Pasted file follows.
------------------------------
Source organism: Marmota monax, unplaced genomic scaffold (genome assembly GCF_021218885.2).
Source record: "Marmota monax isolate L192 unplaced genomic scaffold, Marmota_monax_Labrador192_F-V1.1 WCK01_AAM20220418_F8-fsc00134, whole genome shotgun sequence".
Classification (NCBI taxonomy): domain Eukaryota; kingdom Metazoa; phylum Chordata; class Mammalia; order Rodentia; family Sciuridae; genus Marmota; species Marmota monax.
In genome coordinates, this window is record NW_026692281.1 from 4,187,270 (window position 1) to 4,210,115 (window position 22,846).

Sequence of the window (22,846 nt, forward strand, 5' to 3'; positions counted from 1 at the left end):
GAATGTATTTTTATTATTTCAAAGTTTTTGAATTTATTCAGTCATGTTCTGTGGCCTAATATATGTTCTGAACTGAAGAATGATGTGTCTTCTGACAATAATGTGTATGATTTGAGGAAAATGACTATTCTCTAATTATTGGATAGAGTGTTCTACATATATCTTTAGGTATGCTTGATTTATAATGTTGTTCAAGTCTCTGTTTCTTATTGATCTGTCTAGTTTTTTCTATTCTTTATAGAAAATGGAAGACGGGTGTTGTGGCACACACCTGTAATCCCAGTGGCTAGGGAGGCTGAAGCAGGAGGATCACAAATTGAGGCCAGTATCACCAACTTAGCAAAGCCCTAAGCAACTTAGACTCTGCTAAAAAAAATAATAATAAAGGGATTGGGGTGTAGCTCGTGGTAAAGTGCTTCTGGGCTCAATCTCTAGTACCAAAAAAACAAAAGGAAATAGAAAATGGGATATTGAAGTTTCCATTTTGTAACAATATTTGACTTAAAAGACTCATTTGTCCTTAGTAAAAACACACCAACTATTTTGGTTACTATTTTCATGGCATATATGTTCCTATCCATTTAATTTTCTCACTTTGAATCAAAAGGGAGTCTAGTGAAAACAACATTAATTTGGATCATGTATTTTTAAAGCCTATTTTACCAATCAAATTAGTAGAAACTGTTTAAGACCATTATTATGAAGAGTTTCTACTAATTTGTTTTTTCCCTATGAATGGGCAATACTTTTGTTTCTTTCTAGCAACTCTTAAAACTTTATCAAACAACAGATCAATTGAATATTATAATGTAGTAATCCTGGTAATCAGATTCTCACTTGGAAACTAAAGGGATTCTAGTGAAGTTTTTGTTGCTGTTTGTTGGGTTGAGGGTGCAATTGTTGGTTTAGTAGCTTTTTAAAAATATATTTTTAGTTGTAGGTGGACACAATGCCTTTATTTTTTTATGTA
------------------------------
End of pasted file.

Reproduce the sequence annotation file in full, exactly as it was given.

Source organism: Marmota monax, unplaced genomic scaffold (genome assembly GCF_021218885.2).
Source record: "Marmota monax isolate L192 unplaced genomic scaffold, Marmota_monax_Labrador192_F-V1.1 WCK01_AAM20220418_F8-fsc00134, whole genome shotgun sequence".
Classification (NCBI taxonomy): domain Eukaryota; kingdom Metazoa; phylum Chordata; class Mammalia; order Rodentia; family Sciuridae; genus Marmota; species Marmota monax.
In genome coordinates, this window is record NW_026692281.1 from 4,187,270 (window position 1) to 4,210,115 (window position 22,846).

Sequence of the window (22,846 nt, forward strand, 5' to 3'; positions counted from 1 at the left end):
GAATGTATTTTTATTATTTCAAAGTTTTTGAATTTATTCAGTCATGTTCTGTGGCCTAATATATGTTCTGAACTGAAGAATGATGTGTCTTCTGACAATAATGTGTATGATTTGAGGAAAATGACTATTCTCTAATTATTGGATAGAGTGTTCTACATATATCTTTAGGTATGCTTGATTTATAATGTTGTTCAAGTCTCTGTTTCTTATTGATCTGTCTAGTTTTTTCTATTCTTTATAGAAAATGGAAGACGGGTGTTGTGGCACACACCTGTAATCCCAGTGGCTAGGGAGGCTGAAGCAGGAGGATCACAAATTGAGGCCAGTATCACCAACTTAGCAAAGCCCTAAGCAACTTAGACTCTGCTAAAAAAAATAATAATAAAGGGATTGGGGTGTAGCTCGTGGTAAAGTGCTTCTGGGCTCAATCTCTAGTACCAAAAAAACAAAAGGAAATAGAAAATGGGATATTGAAGTTTCCATTTTGTAACAATATTTGACTTAAAAGACTCATTTGTCCTTAGTAAAAACACACCAACTATTTTGGTTACTATTTTCATGGCATATATGTTCCTATCCATTTAATTTTCTCACTTTGAATCAAAAGGGAGTCTAGTGAAAACAACATTAATTTGGATCATGTATTTTTAAAGCCTATTTTACCAATCAAATTAGTAGAAACTGTTTAAGACCATTATTATGAAGAGTTTCTACTAATTTGTTTTTTCCCTATGAATGGGCAATACTTTTGTTTCTTTCTAGCAACTCTTAAAACTTTATCAAACAACAGATCAATTGAATATTATAATGTAGTAATCCTGGTAATCAGATTCTCACTTGGAAACTAAAGGGATTCTAGTGAAGTTTTTGTTGCTGTTTGTTGGGTTGAGGGTGCAATTGTTGGTTTAGTAGCTTTTTAAAAATATATTTTTAGTTGTAGGTGGACACAATGCCTTTATTTTTTTATGTA